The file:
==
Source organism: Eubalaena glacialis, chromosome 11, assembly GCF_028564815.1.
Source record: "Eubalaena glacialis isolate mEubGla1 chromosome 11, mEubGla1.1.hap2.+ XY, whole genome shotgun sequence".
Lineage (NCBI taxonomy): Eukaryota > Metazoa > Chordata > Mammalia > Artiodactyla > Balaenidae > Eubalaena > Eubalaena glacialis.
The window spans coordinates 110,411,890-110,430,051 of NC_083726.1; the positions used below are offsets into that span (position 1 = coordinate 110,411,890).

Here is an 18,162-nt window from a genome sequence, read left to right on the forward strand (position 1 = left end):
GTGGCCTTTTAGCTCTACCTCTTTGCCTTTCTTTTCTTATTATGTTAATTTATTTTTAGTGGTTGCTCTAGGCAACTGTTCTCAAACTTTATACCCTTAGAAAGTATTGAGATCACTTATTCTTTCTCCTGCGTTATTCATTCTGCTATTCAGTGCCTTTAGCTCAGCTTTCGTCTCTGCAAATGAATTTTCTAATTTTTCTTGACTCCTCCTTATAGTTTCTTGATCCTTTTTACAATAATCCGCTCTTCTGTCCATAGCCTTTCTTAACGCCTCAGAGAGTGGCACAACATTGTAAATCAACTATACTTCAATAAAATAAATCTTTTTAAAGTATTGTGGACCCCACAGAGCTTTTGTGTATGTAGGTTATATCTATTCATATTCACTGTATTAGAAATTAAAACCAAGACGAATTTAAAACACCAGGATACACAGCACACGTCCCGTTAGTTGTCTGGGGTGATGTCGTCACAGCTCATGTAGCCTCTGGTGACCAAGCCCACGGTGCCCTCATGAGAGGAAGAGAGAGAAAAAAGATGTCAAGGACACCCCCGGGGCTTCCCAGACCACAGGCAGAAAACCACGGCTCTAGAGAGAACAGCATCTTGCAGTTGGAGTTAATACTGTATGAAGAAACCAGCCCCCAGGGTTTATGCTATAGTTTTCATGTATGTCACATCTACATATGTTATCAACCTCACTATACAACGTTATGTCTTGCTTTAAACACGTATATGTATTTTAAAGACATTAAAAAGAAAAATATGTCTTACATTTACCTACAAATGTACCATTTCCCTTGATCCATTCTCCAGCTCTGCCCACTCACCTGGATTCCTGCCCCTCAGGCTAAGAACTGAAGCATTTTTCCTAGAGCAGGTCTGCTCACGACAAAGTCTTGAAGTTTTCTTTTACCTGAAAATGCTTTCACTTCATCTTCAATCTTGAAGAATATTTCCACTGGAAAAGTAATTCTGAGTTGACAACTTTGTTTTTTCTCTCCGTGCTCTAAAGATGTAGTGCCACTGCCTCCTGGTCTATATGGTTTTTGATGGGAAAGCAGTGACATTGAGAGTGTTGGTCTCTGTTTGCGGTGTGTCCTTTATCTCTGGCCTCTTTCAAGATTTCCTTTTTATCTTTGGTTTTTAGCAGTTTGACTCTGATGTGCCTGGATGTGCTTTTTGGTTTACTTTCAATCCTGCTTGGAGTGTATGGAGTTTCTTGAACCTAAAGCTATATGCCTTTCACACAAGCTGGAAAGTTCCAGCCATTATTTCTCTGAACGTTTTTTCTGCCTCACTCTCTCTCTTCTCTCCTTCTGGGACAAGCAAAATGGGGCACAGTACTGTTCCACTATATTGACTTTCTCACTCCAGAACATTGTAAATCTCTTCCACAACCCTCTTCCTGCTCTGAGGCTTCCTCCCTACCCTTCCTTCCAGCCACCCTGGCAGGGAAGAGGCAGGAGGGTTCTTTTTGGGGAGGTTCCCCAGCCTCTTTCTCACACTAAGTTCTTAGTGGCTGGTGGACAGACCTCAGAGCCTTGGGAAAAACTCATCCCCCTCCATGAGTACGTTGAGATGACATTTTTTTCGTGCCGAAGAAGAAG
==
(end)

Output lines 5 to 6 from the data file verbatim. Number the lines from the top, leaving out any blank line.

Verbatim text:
Here is an 18,162-nt window from a genome sequence, read left to right on the forward strand (position 1 = left end):
GTGGCCTTTTAGCTCTACCTCTTTGCCTTTCTTTTCTTATTATGTTAATTTATTTTTAGTGGTTGCTCTAGGCAACTGTTCTCAAACTTTATACCCTTAGAAAGTATTGAGATCACTTATTCTTTCTCCTGCGTTATTCATTCTGCTATTCAGTGCCTTTAGCTCAGCTTTCGTCTCTGCAAATGAATTTTCTAATTTTTCTTGACTCCTCCTTATAGTTTCTTGATCCTTTTTACAATAATCCGCTCTTCTGTCCATAGCCTTTCTTAACGCCTCAGAGAGTGGCACAACATTGTAAATCAACTATACTTCAATAAAATAAATCTTTTTAAAGTATTGTGGACCCCACAGAGCTTTTGTGTATGTAGGTTATATCTATTCATATTCACTGTATTAGAAATTAAAACCAAGACGAATTTAAAACACCAGGATACACAGCACACGTCCCGTTAGTTGTCTGGGGTGATGTCGTCACAGCTCATGTAGCCTCTGGTGACCAAGCCCACGGTGCCCTCATGAGAGGAAGAGAGAGAAAAAAGATGTCAAGGACACCCCCGGGGCTTCCCAGACCACAGGCAGAAAACCACGGCTCTAGAGAGAACAGCATCTTGCAGTTGGAGTTAATACTGTATGAAGAAACCAGCCCCCAGGGTTTATGCTATAGTTTTCATGTATGTCACATCTACATATGTTATCAACCTCACTATACAACGTTATGTCTTGCTTTAAACACGTATATGTATTTTAAAGACATTAAAAAGAAAAATATGTCTTACATTTACCTACAAATGTACCATTTCCCTTGATCCATTCTCCAGCTCTGCCCACTCACCTGGATTCCTGCCCCTCAGGCTAAGAACTGAAGCATTTTTCCTAGAGCAGGTCTGCTCACGACAAAGTCTTGAAGTTTTCTTTTACCTGAAAATGCTTTCACTTCATCTTCAATCTTGAAGAATATTTCCACTGGAAAAGTAATTCTGAGTTGACAACTTTGTTTTTTCTCTCCGTGCTCTAAAGATGTAGTGCCACTGCCTCCTGGTCTATATGGTTTTTGATGGGAAAGCAGTGACATTGAGAGTGTTGGTCTCTGTTTGCGGTGTGTCCTTTATCTCTGGCCTCTTTCAAGATTTCCTTTTTATCTTTGGTTTTTAGCAGTTTGACTCTGATGTGCCTGGATGTGCTTTTTGGTTTACTTTCAATCCTGCTTGGAGTGTATGGAGTTTCTTGAACCTAAAGCTATATGCCTTTCACACAAGCTGGAAAGTTCCAGCCATTATTTCTCTGAACGTTTTTTCTGCCTCACTCTCTCTCTTCTCTCCTTCTGGGACAAGCAAAATGGGGCACAGTACTGTTCCACTATATTGACTTTCTCACTCCAGAACATTGTAAATCTCTTCCACAACCCTCTTCCTGCTCTGAGGCTTCCTCCCTACCCTTCCTTCCAGCCACCCTGGCAGGGAAGAGGCAGGAGGGTTCTTTTTGGGGAGGTTCCCCAGCCTCTTTCTCACACTAAGTTCTTAGTGGCTGGTGGACAGACCTCAGAGCCTTGGGAAAAACTCATCCCCCTCCATGAGTACGTTGAGATGACATTTTTTTCGTGCCGAAGAAGAAG